Conclusion Top


Because of contagious nature of this disease, there was a barrier between health cares and patients and it resulted in loss of human touch which is vital for holistic care. These interventions were our attempt to add this human touch to the care. During this pandemic where all our efforts seemed insufficient in face of this unprecedented crisis yet these small seemingly insignificant steps helped both the patients as well as nurses in making atmosphere more positive. We feel this article contains an important message as said by American basketball coach John Wooden that “It's the little details that are vital. Little things make big things happen.”

Financial support and sponsorship

Nil.

Conflicts of interest

There are no conflicts of interest.



 
  References Top

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Tabashi S, Mirkheshti A, Dahi M, Abtahi D, Vosoughian M, Sayyadi S, et al. Supplemental oxygen therapy and non-invasive ventilation in corona virus disease (COVID-19). J Cell Mol Anesth 2020;5:27-31.  Back to cited text no. 3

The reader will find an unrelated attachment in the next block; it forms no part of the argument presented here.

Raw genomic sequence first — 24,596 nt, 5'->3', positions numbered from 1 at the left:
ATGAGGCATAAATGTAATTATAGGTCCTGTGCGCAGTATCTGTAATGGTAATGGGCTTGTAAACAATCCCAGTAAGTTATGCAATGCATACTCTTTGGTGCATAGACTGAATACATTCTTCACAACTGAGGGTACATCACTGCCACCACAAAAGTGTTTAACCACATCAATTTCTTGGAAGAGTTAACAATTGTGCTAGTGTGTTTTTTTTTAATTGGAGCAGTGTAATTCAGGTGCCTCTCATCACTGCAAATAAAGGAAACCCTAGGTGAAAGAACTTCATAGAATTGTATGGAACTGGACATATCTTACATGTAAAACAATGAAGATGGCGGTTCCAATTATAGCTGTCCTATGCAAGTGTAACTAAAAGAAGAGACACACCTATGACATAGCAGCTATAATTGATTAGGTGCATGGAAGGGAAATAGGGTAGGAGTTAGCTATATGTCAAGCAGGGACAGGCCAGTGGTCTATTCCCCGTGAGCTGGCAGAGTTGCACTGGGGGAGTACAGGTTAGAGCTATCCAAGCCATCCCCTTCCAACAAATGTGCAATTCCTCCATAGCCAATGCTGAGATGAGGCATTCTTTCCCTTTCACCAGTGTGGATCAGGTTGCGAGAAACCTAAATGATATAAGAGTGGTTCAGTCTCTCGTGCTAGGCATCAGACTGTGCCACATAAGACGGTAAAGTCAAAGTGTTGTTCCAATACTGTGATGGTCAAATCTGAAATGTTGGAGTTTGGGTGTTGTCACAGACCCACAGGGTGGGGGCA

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Gacouin A, Camus C, Gros A, Isslame S, Marque S, Lavoué S, et al. Constipation in long-term ventilated patients: Associated factors and impact on intensive care unit outcomes. Crit Care Med 2010;38:1933-8.  Back to cited text no. 12
    
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Nassar AP Jr., da Silva FM, de Cleva R. Constipation in intensive care unit: Incidence and risk factors. J Crit Care 2009;24:12.e9-12.  Back to cited text no. 13
    
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Asai T. Constipation: Does it increase morbidity and mortality in critically ill patients? Crit Care Med 2007;35:2861-2.  Back to cited text no. 14
    
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Koy V, Yunibhand J, Angsuroch Y, Fisher ML. Relationship between nursing care quality, nurse staffing, nurse job satisfaction, nurse practice environment, and burnout: Literature review. Int J Res Med Sci 2015;3:1825-31.  Back to cited text no. 16